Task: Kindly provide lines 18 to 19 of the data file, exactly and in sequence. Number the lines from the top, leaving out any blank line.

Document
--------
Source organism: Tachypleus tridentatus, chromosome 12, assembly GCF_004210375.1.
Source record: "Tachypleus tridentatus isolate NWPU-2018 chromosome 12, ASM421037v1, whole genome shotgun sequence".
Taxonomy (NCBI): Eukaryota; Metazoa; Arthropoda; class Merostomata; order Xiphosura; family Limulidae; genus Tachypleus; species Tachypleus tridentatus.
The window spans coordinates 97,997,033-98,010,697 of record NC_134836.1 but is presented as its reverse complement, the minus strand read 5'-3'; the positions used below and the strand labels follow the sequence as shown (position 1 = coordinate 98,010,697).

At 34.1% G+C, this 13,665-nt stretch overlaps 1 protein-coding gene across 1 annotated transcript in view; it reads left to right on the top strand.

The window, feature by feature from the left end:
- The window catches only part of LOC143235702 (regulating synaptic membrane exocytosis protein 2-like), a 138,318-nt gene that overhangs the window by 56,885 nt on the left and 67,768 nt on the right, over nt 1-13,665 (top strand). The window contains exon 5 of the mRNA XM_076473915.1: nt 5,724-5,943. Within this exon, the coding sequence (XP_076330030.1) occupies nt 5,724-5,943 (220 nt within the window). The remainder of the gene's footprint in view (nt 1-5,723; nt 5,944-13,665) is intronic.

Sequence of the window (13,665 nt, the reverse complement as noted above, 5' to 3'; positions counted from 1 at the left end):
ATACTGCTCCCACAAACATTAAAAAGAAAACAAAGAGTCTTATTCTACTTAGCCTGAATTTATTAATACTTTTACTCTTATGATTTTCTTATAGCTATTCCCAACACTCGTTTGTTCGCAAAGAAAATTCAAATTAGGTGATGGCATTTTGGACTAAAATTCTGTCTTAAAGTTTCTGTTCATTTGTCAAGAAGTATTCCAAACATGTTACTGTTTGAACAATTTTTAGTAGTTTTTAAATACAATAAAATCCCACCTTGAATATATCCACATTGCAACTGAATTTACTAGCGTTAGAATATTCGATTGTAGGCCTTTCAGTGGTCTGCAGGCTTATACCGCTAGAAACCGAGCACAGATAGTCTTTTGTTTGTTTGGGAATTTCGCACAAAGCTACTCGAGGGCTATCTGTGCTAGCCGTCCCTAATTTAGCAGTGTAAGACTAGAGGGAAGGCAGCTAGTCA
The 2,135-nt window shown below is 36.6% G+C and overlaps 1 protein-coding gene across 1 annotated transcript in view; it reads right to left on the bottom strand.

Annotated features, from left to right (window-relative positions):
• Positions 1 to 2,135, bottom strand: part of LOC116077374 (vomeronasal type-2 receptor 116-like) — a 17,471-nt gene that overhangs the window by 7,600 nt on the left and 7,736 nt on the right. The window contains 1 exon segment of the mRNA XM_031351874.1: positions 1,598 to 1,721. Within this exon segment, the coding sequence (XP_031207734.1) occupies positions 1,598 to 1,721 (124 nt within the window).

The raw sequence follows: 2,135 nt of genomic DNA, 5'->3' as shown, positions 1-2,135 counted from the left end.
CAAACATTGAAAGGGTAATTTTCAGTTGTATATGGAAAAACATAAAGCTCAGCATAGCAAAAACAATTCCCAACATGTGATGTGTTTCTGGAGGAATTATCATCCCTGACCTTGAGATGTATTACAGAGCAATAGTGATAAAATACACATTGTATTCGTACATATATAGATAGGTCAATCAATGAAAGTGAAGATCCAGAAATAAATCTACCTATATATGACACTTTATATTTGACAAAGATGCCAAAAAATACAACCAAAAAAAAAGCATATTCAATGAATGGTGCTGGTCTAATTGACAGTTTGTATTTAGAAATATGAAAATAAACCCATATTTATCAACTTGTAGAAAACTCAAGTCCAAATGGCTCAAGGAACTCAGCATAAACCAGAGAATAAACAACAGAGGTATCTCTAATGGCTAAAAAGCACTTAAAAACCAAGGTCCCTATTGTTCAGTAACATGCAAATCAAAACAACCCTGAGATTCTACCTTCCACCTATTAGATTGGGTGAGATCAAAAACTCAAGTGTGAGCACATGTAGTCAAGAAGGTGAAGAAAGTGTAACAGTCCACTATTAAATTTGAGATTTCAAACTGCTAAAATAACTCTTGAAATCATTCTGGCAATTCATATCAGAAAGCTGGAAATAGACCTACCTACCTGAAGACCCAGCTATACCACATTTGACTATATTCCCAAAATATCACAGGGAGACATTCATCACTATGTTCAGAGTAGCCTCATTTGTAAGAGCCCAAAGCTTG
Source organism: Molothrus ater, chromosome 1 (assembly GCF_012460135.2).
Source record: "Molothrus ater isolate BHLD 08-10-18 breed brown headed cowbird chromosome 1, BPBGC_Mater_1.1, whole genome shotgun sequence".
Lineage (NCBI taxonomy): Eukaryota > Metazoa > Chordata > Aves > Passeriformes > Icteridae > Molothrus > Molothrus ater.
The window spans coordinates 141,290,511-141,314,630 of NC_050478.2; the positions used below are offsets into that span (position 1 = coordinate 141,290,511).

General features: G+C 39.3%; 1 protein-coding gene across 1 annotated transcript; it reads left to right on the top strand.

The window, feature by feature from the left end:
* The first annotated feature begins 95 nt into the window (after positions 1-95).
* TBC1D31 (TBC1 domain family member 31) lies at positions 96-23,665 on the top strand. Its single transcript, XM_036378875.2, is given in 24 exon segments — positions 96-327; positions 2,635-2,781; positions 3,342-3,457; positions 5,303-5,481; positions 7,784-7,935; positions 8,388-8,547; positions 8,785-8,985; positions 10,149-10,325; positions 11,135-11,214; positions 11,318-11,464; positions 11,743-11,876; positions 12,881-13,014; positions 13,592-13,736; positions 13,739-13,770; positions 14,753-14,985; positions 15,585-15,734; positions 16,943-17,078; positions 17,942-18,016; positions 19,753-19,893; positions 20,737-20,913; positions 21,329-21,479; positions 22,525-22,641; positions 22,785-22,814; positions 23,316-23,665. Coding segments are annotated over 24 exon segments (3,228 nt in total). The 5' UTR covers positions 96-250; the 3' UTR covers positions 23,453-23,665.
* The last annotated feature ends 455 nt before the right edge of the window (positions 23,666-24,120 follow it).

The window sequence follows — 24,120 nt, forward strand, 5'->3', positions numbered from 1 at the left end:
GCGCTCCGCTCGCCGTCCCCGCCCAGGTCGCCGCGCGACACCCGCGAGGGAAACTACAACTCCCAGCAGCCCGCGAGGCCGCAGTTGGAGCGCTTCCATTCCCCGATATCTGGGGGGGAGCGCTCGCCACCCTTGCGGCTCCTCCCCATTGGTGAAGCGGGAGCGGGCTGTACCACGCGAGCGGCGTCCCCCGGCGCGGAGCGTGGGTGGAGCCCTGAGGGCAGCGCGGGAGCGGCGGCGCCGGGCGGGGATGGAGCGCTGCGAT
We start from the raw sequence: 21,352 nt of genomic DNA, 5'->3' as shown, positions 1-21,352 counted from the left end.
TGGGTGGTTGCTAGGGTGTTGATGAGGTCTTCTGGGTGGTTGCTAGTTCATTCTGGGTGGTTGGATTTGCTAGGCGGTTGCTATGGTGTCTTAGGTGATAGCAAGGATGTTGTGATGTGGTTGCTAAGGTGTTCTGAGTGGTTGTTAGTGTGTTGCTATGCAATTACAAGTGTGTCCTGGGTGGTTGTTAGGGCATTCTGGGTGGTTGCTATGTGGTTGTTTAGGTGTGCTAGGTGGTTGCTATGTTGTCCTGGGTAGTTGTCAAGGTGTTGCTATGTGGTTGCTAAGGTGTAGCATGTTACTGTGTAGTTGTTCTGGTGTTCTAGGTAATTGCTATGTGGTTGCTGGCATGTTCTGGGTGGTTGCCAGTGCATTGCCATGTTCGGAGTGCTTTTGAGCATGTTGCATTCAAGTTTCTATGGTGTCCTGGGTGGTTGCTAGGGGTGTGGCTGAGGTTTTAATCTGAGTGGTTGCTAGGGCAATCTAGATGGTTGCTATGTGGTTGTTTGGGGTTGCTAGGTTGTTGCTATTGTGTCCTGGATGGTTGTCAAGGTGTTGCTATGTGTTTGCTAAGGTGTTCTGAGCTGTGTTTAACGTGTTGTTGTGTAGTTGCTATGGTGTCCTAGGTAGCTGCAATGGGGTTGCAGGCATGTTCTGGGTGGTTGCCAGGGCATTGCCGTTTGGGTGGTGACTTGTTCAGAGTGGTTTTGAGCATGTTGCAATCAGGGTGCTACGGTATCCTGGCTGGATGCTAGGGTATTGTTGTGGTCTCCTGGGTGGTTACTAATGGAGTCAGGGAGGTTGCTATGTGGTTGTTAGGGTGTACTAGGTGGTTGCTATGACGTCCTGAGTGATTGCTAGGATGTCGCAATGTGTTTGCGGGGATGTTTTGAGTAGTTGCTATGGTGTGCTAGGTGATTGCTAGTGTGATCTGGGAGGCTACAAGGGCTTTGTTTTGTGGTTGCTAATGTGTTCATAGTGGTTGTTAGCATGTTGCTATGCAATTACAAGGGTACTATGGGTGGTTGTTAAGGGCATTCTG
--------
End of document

The window spans coordinates 141,290,511-141,314,630 of NC_050478.2; the positions used below are offsets into that span (position 1 = coordinate 141,290,511).

General features: G+C 39.3%; 1 protein-coding gene across 1 annotated transcript; it reads left to right on the top strand.